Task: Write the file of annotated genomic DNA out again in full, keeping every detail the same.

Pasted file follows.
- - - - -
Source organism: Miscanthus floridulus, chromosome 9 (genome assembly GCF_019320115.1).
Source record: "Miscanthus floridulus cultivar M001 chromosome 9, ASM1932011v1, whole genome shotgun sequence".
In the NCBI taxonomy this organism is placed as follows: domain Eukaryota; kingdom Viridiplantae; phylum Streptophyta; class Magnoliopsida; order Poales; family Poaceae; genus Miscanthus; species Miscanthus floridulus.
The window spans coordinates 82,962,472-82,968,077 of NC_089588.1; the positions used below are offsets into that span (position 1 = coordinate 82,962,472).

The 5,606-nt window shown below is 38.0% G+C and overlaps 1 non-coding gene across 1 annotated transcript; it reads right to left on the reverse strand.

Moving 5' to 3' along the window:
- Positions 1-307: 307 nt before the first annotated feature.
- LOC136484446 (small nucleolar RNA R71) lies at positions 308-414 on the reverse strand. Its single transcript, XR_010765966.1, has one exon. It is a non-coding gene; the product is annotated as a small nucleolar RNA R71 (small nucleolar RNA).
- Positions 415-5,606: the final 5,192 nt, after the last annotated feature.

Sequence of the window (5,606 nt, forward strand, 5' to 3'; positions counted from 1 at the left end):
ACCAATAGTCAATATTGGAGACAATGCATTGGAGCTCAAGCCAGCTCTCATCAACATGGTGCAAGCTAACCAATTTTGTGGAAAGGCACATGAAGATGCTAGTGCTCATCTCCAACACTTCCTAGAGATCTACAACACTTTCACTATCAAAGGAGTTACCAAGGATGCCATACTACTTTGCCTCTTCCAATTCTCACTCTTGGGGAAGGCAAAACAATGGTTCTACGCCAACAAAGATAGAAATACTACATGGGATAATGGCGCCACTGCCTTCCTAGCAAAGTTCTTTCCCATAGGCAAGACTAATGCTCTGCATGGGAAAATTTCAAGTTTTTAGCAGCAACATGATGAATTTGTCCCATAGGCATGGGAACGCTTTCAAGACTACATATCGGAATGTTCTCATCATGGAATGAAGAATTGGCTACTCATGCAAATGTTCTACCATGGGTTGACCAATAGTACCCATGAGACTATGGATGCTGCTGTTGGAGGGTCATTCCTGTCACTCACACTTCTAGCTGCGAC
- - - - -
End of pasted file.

Source organism: Miscanthus floridulus, chromosome 9 (genome assembly GCF_019320115.1).
Source record: "Miscanthus floridulus cultivar M001 chromosome 9, ASM1932011v1, whole genome shotgun sequence".
In the NCBI taxonomy this organism is placed as follows: domain Eukaryota; kingdom Viridiplantae; phylum Streptophyta; class Magnoliopsida; order Poales; family Poaceae; genus Miscanthus; species Miscanthus floridulus.
The window spans coordinates 82,962,472-82,968,077 of NC_089588.1; the positions used below are offsets into that span (position 1 = coordinate 82,962,472).

The 5,606-nt window shown below is 38.0% G+C and overlaps 1 non-coding gene across 1 annotated transcript; it reads right to left on the reverse strand.

Moving 5' to 3' along the window:
- Positions 1-307: 307 nt before the first annotated feature.
- LOC136484446 (small nucleolar RNA R71) lies at positions 308-414 on the reverse strand. Its single transcript, XR_010765966.1, has one exon. It is a non-coding gene; the product is annotated as a small nucleolar RNA R71 (small nucleolar RNA).
- Positions 415-5,606: the final 5,192 nt, after the last annotated feature.

Sequence of the window (5,606 nt, forward strand, 5' to 3'; positions counted from 1 at the left end):
ACCAATAGTCAATATTGGAGACAATGCATTGGAGCTCAAGCCAGCTCTCATCAACATGGTGCAAGCTAACCAATTTTGTGGAAAGGCACATGAAGATGCTAGTGCTCATCTCCAACACTTCCTAGAGATCTACAACACTTTCACTATCAAAGGAGTTACCAAGGATGCCATACTACTTTGCCTCTTCCAATTCTCACTCTTGGGGAAGGCAAAACAATGGTTCTACGCCAACAAAGATAGAAATACTACATGGGATAATGGCGCCACTGCCTTCCTAGCAAAGTTCTTTCCCATAGGCAAGACTAATGCTCTGCATGGGAAAATTTCAAGTTTTTAGCAGCAACATGATGAATTTGTCCCATAGGCATGGGAACGCTTTCAAGACTACATATCGGAATGTTCTCATCATGGAATGAAGAATTGGCTACTCATGCAAATGTTCTACCATGGGTTGACCAATAGTACCCATGAGACTATGGATGCTGCTGTTGGAGGGTCATTCCTGTCACTCACACTTCTAGCTGCGAC